The part-time soldiers didn’t believe in using military force at home, and some said that if they weren’t in uniform, they would have been right there alongside the students. “But I wouldn’t have been throwing rocks and wrenches,” Delaney reasoned. The guardsmen were on edge as the uprising at Kent State gained steam, having already deployed to Akron, Ohio, to quell agitators from the Teamsters strikes, which they had heard rumors of snipers shooting truck drivers and miscreants dropping rocks onto their vehicles from overpasses. They feared similar tactics and turmoil could come to the college campus. It didn’t help that inaccurate reports were circulating that suggested radical intentions of “direct action raids” to burn down all government buildings.
The soldiers were ill prepared. After the shooting, Brigadier General Robert Cantebury said that the mob had come as close as 3 feet from the soldiers, which was later proven inaccurate as the closest aggressor was 75 feet away. The Guardsmen trusted their leadership, who put them in a bad spot and ultimately failed them.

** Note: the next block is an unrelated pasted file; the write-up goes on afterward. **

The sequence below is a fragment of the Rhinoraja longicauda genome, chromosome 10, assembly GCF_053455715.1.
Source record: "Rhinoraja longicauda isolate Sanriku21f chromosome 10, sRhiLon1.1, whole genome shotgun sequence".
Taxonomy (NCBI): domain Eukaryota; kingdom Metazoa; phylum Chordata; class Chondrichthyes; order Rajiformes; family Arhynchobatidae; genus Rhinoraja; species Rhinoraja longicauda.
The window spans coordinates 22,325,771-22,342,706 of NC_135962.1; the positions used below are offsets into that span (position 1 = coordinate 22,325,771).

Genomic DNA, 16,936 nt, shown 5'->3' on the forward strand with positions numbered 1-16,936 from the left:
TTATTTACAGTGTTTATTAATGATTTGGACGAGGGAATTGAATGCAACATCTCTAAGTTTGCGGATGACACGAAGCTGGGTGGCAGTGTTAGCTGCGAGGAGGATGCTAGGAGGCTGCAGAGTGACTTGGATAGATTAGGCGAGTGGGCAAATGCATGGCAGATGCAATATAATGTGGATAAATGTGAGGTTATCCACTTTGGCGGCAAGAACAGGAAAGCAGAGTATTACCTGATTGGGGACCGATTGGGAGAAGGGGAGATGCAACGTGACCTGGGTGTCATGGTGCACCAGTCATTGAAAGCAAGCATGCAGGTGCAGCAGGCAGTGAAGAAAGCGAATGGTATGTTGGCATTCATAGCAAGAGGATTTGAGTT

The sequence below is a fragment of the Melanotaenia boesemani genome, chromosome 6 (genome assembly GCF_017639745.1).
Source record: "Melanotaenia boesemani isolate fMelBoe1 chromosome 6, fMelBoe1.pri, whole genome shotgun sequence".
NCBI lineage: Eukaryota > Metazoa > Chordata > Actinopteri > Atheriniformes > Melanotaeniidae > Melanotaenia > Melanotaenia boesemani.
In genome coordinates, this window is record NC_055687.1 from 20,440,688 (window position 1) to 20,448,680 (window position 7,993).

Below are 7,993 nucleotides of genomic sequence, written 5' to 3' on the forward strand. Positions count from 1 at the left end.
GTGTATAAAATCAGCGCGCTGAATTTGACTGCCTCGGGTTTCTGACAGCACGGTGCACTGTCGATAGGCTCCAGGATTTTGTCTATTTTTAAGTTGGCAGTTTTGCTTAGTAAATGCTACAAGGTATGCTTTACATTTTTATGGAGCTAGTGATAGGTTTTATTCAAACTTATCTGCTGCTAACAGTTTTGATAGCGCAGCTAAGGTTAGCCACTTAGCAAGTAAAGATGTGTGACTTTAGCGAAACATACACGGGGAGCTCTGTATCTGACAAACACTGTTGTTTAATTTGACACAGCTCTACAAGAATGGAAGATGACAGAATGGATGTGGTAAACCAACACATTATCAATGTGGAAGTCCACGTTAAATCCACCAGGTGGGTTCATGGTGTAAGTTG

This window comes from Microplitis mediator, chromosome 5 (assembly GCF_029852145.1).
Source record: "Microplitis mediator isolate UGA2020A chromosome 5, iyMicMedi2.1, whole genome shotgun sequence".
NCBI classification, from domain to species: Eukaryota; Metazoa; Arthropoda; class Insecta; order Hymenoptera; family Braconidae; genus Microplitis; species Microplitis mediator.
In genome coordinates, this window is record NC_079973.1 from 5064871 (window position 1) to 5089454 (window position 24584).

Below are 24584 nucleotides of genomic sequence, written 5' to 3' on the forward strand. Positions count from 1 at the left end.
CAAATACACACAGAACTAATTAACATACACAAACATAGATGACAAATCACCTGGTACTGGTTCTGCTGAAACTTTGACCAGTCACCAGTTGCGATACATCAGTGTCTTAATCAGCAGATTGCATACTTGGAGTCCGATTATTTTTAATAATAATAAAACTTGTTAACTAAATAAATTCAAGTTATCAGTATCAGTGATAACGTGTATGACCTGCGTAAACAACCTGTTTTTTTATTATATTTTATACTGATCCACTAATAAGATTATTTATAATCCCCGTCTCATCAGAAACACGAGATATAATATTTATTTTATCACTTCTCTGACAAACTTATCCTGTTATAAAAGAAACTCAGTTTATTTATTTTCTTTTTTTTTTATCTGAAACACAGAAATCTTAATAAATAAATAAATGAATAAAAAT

The lesson learned from understanding the mindset of the National Guardsmen, some who were at fault and others who were a witness in the cataclysmic event, is to understand that poor leadership and indecisiveness leads to confusion and, in times of uncertainty, mistakes are made.
The Ohio National Guard responded to Kent State armed with M1 Garands, 12-gauge shotguns, bayonets, and tear gas canisters.
Understanding the perspectives of the National Guardsman is important for learning from their actions. The missteps they took from poor leadership showed tactical flaws in how to combat increasingly escalated scenarios. The Ohio National Guard responded to Kent State armed with M1 Garands, 12-gauge shotguns, bayonets, and tear gas canisters. Four students were killed by gunfire, while another nine were injured, some by the use of bayonets.
President Nixon’s own Scranton Commission in their official record determined that “even if the guardsmen faced danger, it was not a danger that called for lethal force. The 61 shots by 28 guardsmen certainly cannot be justified. The Kent State tragedy must mark the last time that, as a matter of course, loaded rifles are issued to guardsmen confronting student demonstrators.”